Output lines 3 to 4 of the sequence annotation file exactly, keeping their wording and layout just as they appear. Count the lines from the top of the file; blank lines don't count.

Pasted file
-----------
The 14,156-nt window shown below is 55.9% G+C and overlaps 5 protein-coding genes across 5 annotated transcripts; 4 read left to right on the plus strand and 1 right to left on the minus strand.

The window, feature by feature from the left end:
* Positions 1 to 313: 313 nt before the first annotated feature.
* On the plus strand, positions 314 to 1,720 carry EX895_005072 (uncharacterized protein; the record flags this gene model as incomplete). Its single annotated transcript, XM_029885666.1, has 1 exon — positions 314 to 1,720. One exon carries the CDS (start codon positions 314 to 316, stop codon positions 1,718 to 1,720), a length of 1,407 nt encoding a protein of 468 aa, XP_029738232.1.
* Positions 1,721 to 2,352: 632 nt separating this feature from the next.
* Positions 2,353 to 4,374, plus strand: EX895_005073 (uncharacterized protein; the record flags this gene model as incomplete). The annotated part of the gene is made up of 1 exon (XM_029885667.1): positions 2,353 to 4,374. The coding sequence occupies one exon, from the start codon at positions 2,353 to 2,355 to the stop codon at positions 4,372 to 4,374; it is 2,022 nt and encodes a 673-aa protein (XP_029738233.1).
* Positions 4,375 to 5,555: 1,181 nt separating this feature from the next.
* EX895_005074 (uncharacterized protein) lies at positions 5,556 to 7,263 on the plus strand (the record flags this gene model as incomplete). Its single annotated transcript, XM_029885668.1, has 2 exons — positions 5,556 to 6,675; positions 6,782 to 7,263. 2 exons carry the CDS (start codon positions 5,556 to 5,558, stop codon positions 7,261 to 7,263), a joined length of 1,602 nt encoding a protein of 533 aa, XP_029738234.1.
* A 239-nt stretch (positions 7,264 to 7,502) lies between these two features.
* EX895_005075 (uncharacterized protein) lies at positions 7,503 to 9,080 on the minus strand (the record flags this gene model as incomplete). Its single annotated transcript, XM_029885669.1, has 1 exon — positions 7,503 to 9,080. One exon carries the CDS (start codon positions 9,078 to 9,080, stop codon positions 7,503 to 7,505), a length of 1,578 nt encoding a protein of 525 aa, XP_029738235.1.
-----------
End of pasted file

* Positions 1 to 313: 313 nt before the first annotated feature.
* On the plus strand, positions 314 to 1,720 carry EX895_005072 (uncharacterized protein; the record flags this gene model as incomplete). Its single annotated transcript, XM_029885666.1, has 1 exon — positions 314 to 1,720. One exon carries the CDS (start codon positions 314 to 316, stop codon positions 1,718 to 1,720), a length of 1,407 nt encoding a protein of 468 aa, XP_029738232.1.